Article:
UBS says the Fed is behind the curve in shrinking its balance sheet

UBS says the Fed is behind the curve in shrinking its balance sheet

January 13, 2022: -The Federal Reserve is behind the curve when it comes to shrinking the balance sheet, according to UBS Global Wealth Management’s Kelvin Tay.

On Tuesday, Fed Chairman Jerome Powell said that he had expected a series of interest rate hikes this year, along with other reductions in the great help the central bank has provided during the pandemic.

“If you take a step backward and you listen to what he said. He hasn’t acknowledged that the Federal Reserve is actually behind the curve, but they certainly are,” Tay told CNBC on Wednesday.

Tay noted U.S. stock markets are doing relatively well, and corporate earnings in the second and third quarter of the previous year were also at “multi-decade highs.”

“And at this point, they are still printing. So you must wonder why they are still printing at this level, right?” he said, adding critical developments in the future will be how fast and how much the Fed shrinks its balance sheet.

Investors are awaiting Wednesday’s critical inflation data to assess the economic picture and the Fed’s next move.

The U.S. central bank spooked investors in the previous week after minutes of its December meeting signaled members were ready to tighten monetary policy aggressively than previously expected.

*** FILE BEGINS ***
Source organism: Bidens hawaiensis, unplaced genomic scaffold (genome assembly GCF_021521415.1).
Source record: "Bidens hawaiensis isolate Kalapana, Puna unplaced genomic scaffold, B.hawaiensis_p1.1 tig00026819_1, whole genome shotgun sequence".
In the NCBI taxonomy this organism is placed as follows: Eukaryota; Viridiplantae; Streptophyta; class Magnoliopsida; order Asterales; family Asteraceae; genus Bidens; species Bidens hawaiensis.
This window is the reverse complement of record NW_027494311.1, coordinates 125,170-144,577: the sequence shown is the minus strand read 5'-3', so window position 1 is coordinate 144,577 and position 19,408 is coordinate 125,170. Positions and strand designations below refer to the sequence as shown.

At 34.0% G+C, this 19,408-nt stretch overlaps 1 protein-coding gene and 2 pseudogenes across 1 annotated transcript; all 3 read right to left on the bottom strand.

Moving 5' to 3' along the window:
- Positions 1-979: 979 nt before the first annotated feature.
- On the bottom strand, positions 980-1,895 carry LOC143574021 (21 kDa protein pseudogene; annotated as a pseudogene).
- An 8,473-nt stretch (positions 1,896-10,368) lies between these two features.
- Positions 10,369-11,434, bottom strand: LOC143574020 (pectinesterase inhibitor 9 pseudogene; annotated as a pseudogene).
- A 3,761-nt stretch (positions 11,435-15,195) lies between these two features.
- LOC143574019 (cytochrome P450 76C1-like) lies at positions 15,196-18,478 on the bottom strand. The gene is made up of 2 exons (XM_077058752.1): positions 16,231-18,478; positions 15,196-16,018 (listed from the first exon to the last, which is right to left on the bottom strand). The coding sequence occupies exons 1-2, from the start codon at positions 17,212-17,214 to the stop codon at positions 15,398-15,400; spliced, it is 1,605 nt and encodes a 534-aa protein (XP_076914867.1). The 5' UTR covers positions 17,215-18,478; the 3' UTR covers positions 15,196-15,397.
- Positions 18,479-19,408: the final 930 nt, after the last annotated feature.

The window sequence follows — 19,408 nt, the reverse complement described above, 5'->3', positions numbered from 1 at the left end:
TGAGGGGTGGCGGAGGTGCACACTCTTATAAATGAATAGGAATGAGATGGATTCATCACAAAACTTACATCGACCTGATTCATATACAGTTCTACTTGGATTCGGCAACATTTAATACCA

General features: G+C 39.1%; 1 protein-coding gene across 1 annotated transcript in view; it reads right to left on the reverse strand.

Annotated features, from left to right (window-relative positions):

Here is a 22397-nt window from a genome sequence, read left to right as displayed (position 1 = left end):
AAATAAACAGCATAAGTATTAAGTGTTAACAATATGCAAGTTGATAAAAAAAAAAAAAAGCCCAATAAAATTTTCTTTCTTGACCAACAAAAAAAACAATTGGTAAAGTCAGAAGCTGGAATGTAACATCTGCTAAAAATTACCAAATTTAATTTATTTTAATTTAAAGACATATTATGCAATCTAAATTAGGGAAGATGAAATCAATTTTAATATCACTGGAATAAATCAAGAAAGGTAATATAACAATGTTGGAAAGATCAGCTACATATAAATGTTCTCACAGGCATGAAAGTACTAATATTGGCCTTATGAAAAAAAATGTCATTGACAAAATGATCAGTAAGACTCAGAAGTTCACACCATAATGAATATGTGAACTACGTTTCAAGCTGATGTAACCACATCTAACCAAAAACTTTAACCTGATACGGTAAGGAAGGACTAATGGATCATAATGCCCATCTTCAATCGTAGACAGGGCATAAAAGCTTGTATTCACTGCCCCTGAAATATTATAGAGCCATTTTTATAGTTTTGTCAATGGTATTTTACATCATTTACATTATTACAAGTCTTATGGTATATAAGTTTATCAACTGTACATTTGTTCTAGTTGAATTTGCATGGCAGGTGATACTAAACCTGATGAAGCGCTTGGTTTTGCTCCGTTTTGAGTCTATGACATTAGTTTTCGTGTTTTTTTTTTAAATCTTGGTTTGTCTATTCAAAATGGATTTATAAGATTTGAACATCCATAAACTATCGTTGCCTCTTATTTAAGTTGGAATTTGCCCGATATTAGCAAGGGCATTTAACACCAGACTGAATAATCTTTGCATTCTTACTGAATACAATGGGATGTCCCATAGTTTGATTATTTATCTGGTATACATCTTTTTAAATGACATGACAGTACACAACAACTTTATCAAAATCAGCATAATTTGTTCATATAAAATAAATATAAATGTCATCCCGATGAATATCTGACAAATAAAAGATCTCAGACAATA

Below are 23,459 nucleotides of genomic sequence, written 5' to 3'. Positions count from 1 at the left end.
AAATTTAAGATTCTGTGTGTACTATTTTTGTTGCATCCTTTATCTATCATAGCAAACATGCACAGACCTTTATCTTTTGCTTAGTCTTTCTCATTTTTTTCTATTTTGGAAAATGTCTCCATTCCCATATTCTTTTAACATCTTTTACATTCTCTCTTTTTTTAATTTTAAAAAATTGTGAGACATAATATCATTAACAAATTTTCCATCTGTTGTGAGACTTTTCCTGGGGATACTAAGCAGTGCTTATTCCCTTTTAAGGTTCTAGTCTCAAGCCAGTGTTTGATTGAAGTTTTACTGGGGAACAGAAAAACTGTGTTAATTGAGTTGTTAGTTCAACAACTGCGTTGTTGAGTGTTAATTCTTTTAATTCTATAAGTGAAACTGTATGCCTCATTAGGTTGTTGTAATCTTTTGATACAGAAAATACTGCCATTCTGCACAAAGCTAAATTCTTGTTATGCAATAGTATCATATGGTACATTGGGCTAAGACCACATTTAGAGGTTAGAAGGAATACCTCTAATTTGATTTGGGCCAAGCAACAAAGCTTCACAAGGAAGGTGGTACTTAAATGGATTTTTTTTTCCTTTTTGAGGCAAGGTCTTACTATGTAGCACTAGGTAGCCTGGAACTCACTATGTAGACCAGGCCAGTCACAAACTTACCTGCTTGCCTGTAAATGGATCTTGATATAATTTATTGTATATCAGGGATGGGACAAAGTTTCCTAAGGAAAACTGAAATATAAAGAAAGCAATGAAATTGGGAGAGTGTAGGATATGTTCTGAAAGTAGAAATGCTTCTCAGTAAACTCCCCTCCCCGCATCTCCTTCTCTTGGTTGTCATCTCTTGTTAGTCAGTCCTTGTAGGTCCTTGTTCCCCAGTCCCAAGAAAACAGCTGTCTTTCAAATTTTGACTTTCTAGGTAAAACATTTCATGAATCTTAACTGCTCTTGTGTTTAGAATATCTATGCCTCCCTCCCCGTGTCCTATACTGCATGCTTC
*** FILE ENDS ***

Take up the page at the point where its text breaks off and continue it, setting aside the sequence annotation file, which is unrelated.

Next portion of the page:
It indicated it might be ready to start raising interest rates, dial back on its bond-buying program, and engage in high-level discussions about reducing holdings of Treasurys and mortgage-backed securities.

“There is a 75% chance that the Federal Reserve will hike in March when tapering ends. The debate is if it’s two or three hikes where the market is concerned. It could be four hikes this year,” he said.

He added there could be complications significantly if supply chain pressures ease in the coming months, reducing inflation expectations in the future.

“That means the Federal Reserve may not have to start normalizing the balance sheet as early as we expect,” Tay explained; the situation at this stage remains fluid.

Tay also underlined that the Fed’s faster policy tightening cycle is likely to impact Asian countries, emerging markets in the region.

“If your U.S. Treasury yields on a 10-year basis rise to about 2% and 2.5%, then the yields on this part of the world where the government sovereigns are concerned will have to behave accordingly,” he said. This will affect a few of the economies in Asia, given their higher debt levels, he added.

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